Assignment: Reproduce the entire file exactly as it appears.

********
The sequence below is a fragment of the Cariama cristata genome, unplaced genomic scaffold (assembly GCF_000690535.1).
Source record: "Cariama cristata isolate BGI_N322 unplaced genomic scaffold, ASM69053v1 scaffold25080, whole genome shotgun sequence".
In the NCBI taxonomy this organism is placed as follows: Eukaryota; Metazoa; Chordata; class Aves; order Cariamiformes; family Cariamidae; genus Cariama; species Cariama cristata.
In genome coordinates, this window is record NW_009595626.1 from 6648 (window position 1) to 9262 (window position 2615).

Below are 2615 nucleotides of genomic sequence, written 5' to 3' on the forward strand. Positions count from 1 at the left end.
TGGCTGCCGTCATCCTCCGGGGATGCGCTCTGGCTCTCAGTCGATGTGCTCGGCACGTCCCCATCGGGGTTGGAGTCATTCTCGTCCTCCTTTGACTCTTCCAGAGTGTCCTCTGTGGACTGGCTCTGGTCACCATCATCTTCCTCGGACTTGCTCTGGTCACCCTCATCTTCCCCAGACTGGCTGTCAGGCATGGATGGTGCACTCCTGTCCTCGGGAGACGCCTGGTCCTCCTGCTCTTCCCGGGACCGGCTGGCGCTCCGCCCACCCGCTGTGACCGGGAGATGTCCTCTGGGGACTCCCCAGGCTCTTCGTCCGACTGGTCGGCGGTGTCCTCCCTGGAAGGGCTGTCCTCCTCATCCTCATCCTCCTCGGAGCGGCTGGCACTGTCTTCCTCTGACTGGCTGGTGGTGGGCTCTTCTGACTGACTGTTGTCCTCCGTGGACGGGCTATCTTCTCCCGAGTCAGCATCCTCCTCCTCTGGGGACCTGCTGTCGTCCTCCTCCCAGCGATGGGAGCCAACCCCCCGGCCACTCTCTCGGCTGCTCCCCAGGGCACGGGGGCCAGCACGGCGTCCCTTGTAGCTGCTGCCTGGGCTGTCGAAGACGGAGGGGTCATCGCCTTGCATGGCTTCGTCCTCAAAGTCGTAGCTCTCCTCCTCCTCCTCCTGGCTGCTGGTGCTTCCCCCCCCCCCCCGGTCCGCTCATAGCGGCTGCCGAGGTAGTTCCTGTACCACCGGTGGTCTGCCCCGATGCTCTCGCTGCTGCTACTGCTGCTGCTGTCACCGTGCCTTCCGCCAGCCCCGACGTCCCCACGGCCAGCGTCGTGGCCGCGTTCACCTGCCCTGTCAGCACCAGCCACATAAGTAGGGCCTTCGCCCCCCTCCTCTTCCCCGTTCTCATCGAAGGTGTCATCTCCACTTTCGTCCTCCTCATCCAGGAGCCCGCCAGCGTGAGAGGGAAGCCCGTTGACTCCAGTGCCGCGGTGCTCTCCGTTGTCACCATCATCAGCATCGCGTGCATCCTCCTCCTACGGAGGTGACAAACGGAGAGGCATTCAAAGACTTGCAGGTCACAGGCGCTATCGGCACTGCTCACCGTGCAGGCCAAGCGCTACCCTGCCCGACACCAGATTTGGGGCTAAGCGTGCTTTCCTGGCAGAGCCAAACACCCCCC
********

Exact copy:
The sequence below is a fragment of the Cariama cristata genome, unplaced genomic scaffold (assembly GCF_000690535.1).
Source record: "Cariama cristata isolate BGI_N322 unplaced genomic scaffold, ASM69053v1 scaffold25080, whole genome shotgun sequence".
In the NCBI taxonomy this organism is placed as follows: Eukaryota; Metazoa; Chordata; class Aves; order Cariamiformes; family Cariamidae; genus Cariama; species Cariama cristata.
In genome coordinates, this window is record NW_009595626.1 from 6648 (window position 1) to 9262 (window position 2615).

Below are 2615 nucleotides of genomic sequence, written 5' to 3' on the forward strand. Positions count from 1 at the left end.
TGGCTGCCGTCATCCTCCGGGGATGCGCTCTGGCTCTCAGTCGATGTGCTCGGCACGTCCCCATCGGGGTTGGAGTCATTCTCGTCCTCCTTTGACTCTTCCAGAGTGTCCTCTGTGGACTGGCTCTGGTCACCATCATCTTCCTCGGACTTGCTCTGGTCACCCTCATCTTCCCCAGACTGGCTGTCAGGCATGGATGGTGCACTCCTGTCCTCGGGAGACGCCTGGTCCTCCTGCTCTTCCCGGGACCGGCTGGCGCTCCGCCCACCCGCTGTGACCGGGAGATGTCCTCTGGGGACTCCCCAGGCTCTTCGTCCGACTGGTCGGCGGTGTCCTCCCTGGAAGGGCTGTCCTCCTCATCCTCATCCTCCTCGGAGCGGCTGGCACTGTCTTCCTCTGACTGGCTGGTGGTGGGCTCTTCTGACTGACTGTTGTCCTCCGTGGACGGGCTATCTTCTCCCGAGTCAGCATCCTCCTCCTCTGGGGACCTGCTGTCGTCCTCCTCCCAGCGATGGGAGCCAACCCCCCGGCCACTCTCTCGGCTGCTCCCCAGGGCACGGGGGCCAGCACGGCGTCCCTTGTAGCTGCTGCCTGGGCTGTCGAAGACGGAGGGGTCATCGCCTTGCATGGCTTCGTCCTCAAAGTCGTAGCTCTCCTCCTCCTCCTCCTGGCTGCTGGTGCTTCCCCCCCCCCCCCGGTCCGCTCATAGCGGCTGCCGAGGTAGTTCCTGTACCACCGGTGGTCTGCCCCGATGCTCTCGCTGCTGCTACTGCTGCTGCTGTCACCGTGCCTTCCGCCAGCCCCGACGTCCCCACGGCCAGCGTCGTGGCCGCGTTCACCTGCCCTGTCAGCACCAGCCACATAAGTAGGGCCTTCGCCCCCCTCCTCTTCCCCGTTCTCATCGAAGGTGTCATCTCCACTTTCGTCCTCCTCATCCAGGAGCCCGCCAGCGTGAGAGGGAAGCCCGTTGACTCCAGTGCCGCGGTGCTCTCCGTTGTCACCATCATCAGCATCGCGTGCATCCTCCTCCTACGGAGGTGACAAACGGAGAGGCATTCAAAGACTTGCAGGTCACAGGCGCTATCGGCACTGCTCACCGTGCAGGCCAAGCGCTACCCTGCCCGACACCAGATTTGGGGCTAAGCGTGCTTTCCTGGCAGAGCCAAACACCCCCC